• In an ideal world, what would you like to see happen?
  • What idea has no one ever tried that you think might work?
  • If you were given an unrestricted grant of $10,000 (or whatever amount you wish ), what would you spend it on?


Don’t just involve volunteers in these sessions. Paid staff rarely are permitted to dream and there is no reason why the volunteer office can’t be the one place they are welcome to do so. And how about involving clients in speaking for themselves about what they’d like? One model of volunteering is self-help. Perhaps instead of always recruiting outside volunteers, maybe we can engage recipients of service in helping each other or at least in steering the organization toward greater impact.

How do YOU think leaders of volunteers can enable dreaming?

Responses from Readers

Posted 12/9/00
Submitted by Pat Harrell, Director, Volunteer Programs, Lutheran Medical Center Community Foundation, Colorado, USA
Mavericks of the world unite and we shall prevail! The hospital setting in which I work is not noted for encouraging dream chasing and is, in fact, almost prohibited from doing so by the stifling rules and regulations and regulatory issues which govern our industry. Although my staff members' eyes roll and faces blanch every time I begin a sentence with "What if....?" we have succeeded in converting some dreams to operating services. With the encouragement of Susan and Ivan and the previous responders, I intend to set a 2001 goal of becoming a major dream catcher by recruiting volunteers with the courage to look past the skeptics and eye-rollers and the creativity to make the system work for, not against dream catching. Thanks, Susan, for the affirmation.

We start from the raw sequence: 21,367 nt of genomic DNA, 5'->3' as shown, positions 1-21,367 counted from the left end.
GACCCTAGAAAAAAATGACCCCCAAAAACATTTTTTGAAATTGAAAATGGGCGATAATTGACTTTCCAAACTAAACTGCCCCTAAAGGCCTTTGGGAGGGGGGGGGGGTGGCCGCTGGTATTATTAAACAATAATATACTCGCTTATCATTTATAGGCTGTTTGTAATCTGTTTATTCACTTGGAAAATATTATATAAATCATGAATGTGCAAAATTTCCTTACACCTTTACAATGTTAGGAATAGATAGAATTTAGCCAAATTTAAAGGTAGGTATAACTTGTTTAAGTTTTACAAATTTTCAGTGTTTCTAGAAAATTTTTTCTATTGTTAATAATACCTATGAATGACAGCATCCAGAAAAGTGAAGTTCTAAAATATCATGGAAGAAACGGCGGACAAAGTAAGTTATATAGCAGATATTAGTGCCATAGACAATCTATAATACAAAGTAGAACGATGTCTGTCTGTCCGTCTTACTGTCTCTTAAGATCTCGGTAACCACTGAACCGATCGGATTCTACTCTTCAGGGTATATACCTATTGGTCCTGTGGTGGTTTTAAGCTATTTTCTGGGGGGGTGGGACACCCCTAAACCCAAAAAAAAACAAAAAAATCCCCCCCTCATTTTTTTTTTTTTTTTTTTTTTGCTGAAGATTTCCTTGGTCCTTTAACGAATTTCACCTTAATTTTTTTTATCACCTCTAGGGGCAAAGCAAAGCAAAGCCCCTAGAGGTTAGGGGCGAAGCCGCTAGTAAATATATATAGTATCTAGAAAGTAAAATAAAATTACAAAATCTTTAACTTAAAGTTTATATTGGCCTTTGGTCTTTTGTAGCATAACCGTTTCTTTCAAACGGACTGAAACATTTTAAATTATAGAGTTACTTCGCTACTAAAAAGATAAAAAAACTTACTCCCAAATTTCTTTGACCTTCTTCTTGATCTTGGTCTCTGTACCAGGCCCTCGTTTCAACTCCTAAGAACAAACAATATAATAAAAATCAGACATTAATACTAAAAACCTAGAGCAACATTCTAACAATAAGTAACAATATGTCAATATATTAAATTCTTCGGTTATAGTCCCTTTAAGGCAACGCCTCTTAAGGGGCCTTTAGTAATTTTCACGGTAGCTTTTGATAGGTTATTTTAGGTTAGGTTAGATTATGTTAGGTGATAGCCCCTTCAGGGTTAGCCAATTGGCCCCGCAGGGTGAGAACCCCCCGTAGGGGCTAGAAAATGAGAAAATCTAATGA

Posted 12/9/00
Submitted by Patricia Semark-Jullien, Voluntary Services Manager, NHS, Southampton UK
Mavericks Aren't we all "Mavericks" by virtue of the very nature of our work? I have never yet met a Voluntary Services Manager who is a shrinking violet, - and how refreshing when a whole bunch of us get together! Volunteers come from all walks of life and each one brings in something special, but that is not because they are volunteers, but PEOPLE. The real problem is the bureaocracy many establishments are so enmeshed in and swimming against the tide makes us all look far more rebellious than we really are. the main issue however seems to be that we are"neither fish nor fowl" and don't really fit into the mainstream hospital structure. it's a closely guarded secret that I think that I probably have the best job of the lot!!!

Posted 12/7/00
Submitted by Kate Munro, Mater Community Integration Manager, Newcastle Mater Hospital , New South Wales, Australia
As usual Susan you capture the conversation everyone is having at this time of the year - end of 2000, beginning of 2001. As a manager of volunteers working in an institition (hospital) I have often felt as if I am swimming in a different stream to my work colleagues but it is often the Volunteers who keep me thankfully swimming in this direction because they truly understand what it is all about and bring such dreams and visions for care to their work environment every day. God Bless dreamers and mavericks as without them we would be living in a very dull world. I wish everyone a very Merry Christmas and a Fabulous International Year Of Volunteers -here in Australia we are starting to wear our shorts and sunscreen and looking forward to spending time on the beach!

Posted 12/7/00
Submitted by Linda Fletcher, Co-ordinator of Volunteers, Brisbane - Australia
I agree with your comments regarding paid workers. Although having a dream also, we do get caught up in the day-to-day administration duties, meetings, management issues etc. We also have to conform to the way the organisation is seeing our roles and the roles of the volunteers. Perhaps that need for a "living" as you put it, restricts us from taking risks too often, not knowing what the consequences may be.

Posted 12/1/00
Submitted by Evelyn Ewing, Volunteer Director, Lenexa, Ks.
Mavericks are missunderstood so many times, and can be classified as rebellious. All of us who fit into that title know that we are the dreamers. We also are the action people, the risk takers, putting our necks on the line for what we believe in. It is so rewarding to invision a program, put it together with people and funding and then watch the happiness unfold before your very eyes as those involved receive the greatest gifts of all the joy of meeting needs, changing lives and peoples situations. Thank God Mavericks have a chance to be who they are and do what they love doing.